Saturday, 10 May 2014

Finding An Unexpected Connection by Sean M Brooks

Originally published on Poul Anderson Appreciation, Wed 9 May 2012.

I recently reread (June, 2011) Poul Anderson's historical novel ROGUE SWORD. The book is set in the waning days of the Eastern Roman Empire of the early 1300's. The Catalan Grand Company of mercenaries was then ravaging the dying Empire. Because the Eastern Emperor Andronicus II had treacherously murdered the Grand Company's leader. 

A secondary but important character in ROGUE SWORD is Brother Hugh de Tourneville, a knight of the Knights Hospitallers of St. John of Jerusalem/Rhodes/Malta. Brother Hugh's name seemed familiar, and I found his surname in THE HIGH CRUSADE.

A few quotes are indicated. The protagonist is Lucas Greco, who is waiting at the beginning of Chapter I to meet a new friend: "He stood in the Augustaion, waiting for Brother Hugh de Tourneville to meet him as they had agreed." Later in the same chapter I read: "this gentle, drawling second son of a Lincolnshire baron..."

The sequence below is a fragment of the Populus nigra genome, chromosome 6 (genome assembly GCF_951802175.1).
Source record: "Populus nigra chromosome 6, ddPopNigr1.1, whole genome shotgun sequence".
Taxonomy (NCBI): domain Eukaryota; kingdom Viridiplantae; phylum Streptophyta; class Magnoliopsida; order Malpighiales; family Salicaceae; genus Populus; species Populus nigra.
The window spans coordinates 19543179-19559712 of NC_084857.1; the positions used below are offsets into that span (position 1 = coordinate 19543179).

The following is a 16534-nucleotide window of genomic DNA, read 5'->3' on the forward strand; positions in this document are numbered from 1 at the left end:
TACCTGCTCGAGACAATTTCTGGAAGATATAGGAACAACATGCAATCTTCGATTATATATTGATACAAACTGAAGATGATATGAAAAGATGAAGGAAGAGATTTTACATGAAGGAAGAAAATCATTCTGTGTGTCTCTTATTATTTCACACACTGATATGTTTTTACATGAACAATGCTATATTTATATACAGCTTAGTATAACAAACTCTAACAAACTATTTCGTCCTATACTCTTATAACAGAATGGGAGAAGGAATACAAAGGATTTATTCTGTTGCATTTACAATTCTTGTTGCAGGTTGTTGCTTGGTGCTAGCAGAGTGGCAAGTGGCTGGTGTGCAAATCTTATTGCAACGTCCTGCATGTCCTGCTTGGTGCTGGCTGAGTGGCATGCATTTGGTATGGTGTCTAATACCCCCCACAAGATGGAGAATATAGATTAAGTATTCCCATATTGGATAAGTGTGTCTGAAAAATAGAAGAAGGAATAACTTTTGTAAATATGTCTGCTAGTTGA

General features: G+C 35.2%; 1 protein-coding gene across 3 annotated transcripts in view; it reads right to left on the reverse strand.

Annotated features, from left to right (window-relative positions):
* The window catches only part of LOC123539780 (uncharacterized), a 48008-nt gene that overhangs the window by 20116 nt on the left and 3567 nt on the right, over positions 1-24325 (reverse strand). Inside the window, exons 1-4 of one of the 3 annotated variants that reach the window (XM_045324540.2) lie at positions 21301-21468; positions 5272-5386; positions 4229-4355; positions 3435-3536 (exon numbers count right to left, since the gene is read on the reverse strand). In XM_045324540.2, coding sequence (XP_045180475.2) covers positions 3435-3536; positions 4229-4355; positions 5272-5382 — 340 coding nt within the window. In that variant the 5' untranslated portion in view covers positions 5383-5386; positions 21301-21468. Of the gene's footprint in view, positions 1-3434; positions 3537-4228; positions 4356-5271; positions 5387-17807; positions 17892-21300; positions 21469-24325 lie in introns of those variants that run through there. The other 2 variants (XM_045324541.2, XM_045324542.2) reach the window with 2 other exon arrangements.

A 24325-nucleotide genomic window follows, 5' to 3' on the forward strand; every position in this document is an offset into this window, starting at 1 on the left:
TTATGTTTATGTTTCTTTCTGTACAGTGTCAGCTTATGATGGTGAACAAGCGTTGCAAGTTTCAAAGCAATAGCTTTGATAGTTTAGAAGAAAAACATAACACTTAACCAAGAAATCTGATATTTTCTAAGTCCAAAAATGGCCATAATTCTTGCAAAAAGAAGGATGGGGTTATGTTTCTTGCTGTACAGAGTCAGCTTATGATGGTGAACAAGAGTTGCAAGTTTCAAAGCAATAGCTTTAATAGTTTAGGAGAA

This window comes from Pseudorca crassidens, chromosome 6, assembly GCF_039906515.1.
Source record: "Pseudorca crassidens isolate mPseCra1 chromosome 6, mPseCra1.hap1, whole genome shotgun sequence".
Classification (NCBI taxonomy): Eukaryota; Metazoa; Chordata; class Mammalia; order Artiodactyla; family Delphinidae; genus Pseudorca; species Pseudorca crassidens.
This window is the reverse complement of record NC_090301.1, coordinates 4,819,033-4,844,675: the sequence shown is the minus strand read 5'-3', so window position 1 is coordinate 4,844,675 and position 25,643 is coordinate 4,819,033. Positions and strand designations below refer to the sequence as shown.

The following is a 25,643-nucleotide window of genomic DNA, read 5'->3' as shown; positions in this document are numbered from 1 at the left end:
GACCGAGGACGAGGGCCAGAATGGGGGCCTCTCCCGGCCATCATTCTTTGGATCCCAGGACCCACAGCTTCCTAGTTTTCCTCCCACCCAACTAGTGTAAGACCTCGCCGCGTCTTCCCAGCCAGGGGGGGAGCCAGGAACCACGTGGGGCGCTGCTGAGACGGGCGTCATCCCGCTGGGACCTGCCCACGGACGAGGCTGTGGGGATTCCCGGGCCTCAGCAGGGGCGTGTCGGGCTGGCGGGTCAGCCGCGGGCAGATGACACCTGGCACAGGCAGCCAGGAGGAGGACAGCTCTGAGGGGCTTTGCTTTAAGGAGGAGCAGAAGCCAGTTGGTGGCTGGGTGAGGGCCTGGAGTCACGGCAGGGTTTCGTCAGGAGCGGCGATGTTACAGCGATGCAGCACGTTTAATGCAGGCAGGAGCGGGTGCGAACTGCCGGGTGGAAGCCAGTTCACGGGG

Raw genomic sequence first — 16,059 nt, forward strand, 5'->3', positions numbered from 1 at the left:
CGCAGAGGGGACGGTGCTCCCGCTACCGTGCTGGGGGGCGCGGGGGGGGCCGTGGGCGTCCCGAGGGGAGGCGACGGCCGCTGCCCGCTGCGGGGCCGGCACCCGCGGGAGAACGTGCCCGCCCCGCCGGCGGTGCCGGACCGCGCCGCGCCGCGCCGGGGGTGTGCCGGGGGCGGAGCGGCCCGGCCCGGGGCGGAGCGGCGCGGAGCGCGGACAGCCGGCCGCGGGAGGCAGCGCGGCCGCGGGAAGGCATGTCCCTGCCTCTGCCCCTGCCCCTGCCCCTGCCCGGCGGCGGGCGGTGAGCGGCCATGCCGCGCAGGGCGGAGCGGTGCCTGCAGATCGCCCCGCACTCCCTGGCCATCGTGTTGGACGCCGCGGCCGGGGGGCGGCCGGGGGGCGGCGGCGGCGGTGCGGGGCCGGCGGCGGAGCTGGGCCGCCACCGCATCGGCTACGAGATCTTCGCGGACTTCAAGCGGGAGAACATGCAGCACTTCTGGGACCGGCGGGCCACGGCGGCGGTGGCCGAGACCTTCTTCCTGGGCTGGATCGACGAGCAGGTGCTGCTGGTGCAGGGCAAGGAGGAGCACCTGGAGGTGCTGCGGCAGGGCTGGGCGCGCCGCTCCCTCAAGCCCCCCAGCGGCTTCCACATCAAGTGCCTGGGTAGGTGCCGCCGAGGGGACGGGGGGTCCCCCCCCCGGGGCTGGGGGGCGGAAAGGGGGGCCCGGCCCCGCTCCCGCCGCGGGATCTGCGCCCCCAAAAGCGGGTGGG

Next I found this in Chapter I of THE HIGH CRUSADE (Brother Parvus narrating): "I was born some forty years before my story begins, a younger son of Wat Brown. He was blacksmith in the little town of Ansby, which lay in northeastern Lincolnshire. The lands were enfeoffed to the Baron de Tourneville..." (Baron Roger).

I was surprised ROGUE SWORD and THE HIGH CRUSADE had a connection of any kind. For one thing, THE HIGH CRUSADE, while a serious book, is often rollicking. ROGUE SWORD, by contrast, is a fierce, grim, and bloody book.

It was the year 1306 when Lucas Greco first met Brother Hugh de Tourneville. THE HIGH CRUSADE begins in 1345. My guess is Brother Hugh was the younger brother of Baron Roger's grandfather Nevil de Tourneville (mentioned in Chapter IX of CRUSADE). The Tourneville family was also said to be descended from a bastard son of William the Conqueror.

THE HIGH CRUSADE was first published as a magazine serialization in 1959 and published as a book in 1960. ROGUE SWORD was published in 1960 and reprinted by Zebra Books in 1980.

I also thought of how, in Chapter XV of ROGUE SWORD (and various other pages) Poul Anderson seem to have accepted the hostile view of the Knights Templar spread by their enemies. However, the last Time Patrol story Anderson wrote: "Death and the Knight," gives a less starkly negative view of the Templars.

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